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Re: Piat an isolate?

From:John Cowan <cowan@...>
Date:Monday, July 19, 1999, 14:03
A Rosta wrote:

> I have been wondering what the evidence is for Piat being an isolate. > I imagine that there is tons of superstrate influence,
Absolutely, particularly from (Austrian) High German and Court-Gothic, but also from Slova^cko, Vloxi (the Mud dialect), and even Romany.
> and that native > linguistic material is rather reduced. Further, I'd have thought that > there are an awful lot of candidates for a genetic relationship to be > ruled out before we can take "seems to be an isolate" to mean > more than "noone has done the research yet" or "noone who > publishes in English has done the research yet".
Quite likely. The most usual countertheory is that Piat, like Japanese and Korean, constitutes a separate and independent branch of Altaic, but the absence of vowel harmony and the reductionist phonology makes this view disfavored.
> Also, how much > do we know of the origins of the Piat? Do we know when they > entered Central Europe, and where they came from?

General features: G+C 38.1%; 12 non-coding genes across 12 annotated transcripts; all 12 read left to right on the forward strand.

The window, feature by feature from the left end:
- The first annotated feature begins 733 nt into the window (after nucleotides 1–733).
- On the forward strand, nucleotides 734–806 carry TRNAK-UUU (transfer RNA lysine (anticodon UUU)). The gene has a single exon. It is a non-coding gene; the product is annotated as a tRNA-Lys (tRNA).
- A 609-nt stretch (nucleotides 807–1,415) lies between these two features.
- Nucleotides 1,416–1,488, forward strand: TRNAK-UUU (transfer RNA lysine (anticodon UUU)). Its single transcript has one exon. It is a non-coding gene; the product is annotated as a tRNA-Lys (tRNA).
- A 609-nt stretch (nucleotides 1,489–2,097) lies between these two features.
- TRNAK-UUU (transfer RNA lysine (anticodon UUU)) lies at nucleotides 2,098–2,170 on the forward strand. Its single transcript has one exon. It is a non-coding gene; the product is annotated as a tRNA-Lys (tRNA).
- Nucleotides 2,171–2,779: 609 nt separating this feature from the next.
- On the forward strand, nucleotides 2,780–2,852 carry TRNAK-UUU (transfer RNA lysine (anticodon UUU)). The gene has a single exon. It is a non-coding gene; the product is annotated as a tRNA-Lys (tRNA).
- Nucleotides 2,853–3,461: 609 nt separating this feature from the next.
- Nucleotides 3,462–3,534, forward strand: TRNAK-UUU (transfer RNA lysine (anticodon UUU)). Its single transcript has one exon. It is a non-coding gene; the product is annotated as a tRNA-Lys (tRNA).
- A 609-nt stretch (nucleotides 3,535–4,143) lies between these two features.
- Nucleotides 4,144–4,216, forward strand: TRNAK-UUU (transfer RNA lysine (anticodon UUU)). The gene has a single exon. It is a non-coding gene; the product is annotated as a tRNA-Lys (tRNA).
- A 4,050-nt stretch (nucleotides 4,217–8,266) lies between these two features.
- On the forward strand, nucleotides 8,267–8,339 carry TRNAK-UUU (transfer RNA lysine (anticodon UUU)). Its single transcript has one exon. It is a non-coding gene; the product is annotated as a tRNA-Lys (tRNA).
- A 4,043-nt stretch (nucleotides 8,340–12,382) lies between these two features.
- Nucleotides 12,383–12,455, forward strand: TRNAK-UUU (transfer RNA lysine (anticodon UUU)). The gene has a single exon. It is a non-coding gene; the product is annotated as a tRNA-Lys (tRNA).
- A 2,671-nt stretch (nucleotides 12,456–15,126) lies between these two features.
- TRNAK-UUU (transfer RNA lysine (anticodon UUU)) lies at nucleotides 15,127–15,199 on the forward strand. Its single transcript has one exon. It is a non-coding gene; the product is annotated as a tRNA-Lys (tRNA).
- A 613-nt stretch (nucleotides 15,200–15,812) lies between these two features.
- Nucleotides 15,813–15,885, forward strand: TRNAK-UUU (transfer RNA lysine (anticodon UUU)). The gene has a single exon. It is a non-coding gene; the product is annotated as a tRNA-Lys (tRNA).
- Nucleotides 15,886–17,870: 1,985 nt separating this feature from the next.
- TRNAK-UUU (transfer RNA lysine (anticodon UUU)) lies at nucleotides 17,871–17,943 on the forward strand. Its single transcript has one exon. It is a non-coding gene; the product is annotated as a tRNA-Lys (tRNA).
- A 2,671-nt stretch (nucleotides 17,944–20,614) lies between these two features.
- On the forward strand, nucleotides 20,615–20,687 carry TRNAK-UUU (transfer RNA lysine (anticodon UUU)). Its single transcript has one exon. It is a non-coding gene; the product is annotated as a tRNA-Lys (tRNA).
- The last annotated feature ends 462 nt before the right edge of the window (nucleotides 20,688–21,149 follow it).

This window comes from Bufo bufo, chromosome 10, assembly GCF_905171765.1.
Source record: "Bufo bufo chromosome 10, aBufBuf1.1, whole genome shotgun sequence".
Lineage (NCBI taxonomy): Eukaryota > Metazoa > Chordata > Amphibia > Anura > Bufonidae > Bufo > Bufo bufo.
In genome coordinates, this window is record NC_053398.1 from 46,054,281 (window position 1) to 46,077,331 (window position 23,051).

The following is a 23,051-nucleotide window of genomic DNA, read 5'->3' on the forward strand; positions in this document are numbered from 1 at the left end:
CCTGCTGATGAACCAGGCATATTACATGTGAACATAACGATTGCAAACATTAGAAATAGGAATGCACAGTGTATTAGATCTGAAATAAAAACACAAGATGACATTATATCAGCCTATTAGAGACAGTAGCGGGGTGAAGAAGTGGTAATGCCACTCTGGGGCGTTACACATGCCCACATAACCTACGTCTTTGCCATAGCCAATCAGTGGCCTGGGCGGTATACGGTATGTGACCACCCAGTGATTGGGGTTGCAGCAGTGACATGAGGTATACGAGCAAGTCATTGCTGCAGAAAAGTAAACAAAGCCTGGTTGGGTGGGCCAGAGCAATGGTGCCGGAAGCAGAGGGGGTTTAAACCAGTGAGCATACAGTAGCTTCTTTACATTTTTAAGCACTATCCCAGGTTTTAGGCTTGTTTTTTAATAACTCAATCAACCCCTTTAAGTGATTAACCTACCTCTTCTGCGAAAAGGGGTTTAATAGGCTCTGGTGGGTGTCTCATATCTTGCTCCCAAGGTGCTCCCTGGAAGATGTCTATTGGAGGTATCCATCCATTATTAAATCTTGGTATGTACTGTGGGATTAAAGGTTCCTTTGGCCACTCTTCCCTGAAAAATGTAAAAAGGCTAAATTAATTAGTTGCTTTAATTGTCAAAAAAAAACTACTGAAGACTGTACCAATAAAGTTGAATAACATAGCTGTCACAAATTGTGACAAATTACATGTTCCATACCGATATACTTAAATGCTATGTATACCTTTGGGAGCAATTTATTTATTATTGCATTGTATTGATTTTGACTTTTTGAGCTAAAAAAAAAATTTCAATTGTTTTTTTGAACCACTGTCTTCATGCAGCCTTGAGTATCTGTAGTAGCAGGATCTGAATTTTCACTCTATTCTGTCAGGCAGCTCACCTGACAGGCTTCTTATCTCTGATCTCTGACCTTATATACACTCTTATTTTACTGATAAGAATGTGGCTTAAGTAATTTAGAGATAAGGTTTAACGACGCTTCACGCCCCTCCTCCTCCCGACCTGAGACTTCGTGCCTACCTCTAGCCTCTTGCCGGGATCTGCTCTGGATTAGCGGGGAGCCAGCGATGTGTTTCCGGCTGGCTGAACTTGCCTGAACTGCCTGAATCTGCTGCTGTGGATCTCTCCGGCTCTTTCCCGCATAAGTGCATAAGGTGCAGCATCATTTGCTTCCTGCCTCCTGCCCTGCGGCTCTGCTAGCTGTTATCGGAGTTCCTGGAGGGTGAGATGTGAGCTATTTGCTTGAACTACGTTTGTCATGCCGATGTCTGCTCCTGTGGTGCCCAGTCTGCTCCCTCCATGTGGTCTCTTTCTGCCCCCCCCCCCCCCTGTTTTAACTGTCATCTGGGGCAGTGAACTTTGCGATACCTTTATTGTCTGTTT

They were probably dragged along as slaves during a Voelkerwanderung.
> On a slightly different topic, do we know anything of how the Piat > fit into the larger society of the nations that they live in? Are they > peasants? Farmers and pastoralists in areas too meagre for > anyone else to bother farming? Disenfranchised latecomers > periodically persecuted and barely surviving as an ethnos past > 1945?
Yes to all three, except that since 1945 they have been independent, as a side effect of the post-1945 de facto settlement. Until 1989 they had a Communist government; since then they have had little or no government. -- John Cowan Schlingt dreifach einen Kreis um dies! / Schliesst euer Aug vor heiliger Schau, Denn er genoss vom Honig-Tau / Und trank die Milch vom Paradies. -- Coleridge / Politzer